Within Cluster 6 is the Boston group and the Cincinnati group:

The last two matches that I don’t have a green box around are closer Butler relatives.

Cluster 7 – Back to the Kerivan Side

I don’t see any new matches in this group, so no new news.

Clusters 8-12

These are all new clusters:

I don’t know if these are Irish or French Canadian Clusters.

On to the Final Clustering at 20 cM

In this run, I’ll choose 6 cM and have a maximum cluster size of 40 keeping in mind that Ancestry’s shared matches are generally at the 20 cM size or larger. This gives me 20 Clusters and some greater detail on what I had already.

First I’ll pull this new information into Access to see how the Clusters map:

This cut off a few clusters at the top. First I see in the 7th row from the bottom, Cluster 2 that went to 1 has no cluster in the last row. That was the cluster that I was wary of.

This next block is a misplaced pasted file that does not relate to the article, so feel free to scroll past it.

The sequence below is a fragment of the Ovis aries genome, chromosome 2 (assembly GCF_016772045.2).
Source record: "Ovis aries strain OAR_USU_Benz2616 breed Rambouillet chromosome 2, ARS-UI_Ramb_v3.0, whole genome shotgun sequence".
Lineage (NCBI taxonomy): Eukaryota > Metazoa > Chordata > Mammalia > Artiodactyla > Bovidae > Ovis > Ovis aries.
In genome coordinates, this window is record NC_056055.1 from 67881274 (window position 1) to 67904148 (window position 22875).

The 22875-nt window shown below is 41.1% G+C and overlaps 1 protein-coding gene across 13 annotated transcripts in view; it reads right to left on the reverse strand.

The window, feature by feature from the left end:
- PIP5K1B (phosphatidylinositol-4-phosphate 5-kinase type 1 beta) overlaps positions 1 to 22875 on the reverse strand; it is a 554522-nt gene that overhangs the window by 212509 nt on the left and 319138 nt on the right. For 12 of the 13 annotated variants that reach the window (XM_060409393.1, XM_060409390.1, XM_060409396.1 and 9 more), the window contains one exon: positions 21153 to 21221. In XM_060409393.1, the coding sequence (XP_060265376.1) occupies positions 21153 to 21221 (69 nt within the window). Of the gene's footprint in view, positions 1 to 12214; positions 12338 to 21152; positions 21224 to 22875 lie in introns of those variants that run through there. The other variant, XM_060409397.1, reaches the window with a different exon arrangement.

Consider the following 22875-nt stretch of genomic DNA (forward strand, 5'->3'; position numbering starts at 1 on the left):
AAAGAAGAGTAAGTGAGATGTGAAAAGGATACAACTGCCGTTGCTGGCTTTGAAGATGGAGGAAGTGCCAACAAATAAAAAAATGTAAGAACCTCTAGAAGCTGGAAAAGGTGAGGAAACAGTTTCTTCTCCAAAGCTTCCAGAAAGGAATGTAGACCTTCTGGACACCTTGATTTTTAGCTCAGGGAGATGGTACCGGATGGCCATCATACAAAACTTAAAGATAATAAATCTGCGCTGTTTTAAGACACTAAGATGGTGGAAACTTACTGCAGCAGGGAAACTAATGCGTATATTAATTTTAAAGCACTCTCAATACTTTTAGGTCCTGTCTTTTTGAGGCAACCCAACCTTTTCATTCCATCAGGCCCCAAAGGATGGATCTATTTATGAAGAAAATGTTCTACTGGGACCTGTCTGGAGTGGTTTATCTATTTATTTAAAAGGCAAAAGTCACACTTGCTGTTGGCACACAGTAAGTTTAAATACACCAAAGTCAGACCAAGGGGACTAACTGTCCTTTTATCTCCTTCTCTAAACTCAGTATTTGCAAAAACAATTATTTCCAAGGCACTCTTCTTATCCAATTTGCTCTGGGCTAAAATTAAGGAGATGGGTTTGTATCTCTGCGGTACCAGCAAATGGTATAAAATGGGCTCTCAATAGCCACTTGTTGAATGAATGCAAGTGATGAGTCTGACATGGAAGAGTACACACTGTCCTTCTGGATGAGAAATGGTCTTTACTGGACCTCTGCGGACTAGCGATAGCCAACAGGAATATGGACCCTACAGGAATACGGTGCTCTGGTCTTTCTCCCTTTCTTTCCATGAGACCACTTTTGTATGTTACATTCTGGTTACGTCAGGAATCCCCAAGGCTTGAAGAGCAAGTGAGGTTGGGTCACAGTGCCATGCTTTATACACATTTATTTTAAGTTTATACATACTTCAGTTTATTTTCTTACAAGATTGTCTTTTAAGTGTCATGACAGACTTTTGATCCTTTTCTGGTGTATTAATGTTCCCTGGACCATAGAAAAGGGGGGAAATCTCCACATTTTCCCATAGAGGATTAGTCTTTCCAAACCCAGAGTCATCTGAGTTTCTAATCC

Here is a sort by the previous run of Clusters:

This tells me the new Cluster 1 is from the previous Cluster 2. The new Cluster 2 had no precedent. One large tree in Cluster 2 had a Crowley ancestor from Cork, but that may be a coincidence.

Cluster Three maps to previous Cluster 9 which I haven’t looked at. I see another Gilmarting in Cluster 3. His ancestry goes back to Leitrim, Ireland. After clicking through a lot of connections, I would guess that the connection is through Ireland. Also a lot of the connections are in Leitrim and I found one tree with a Rooney in it from Leitrim: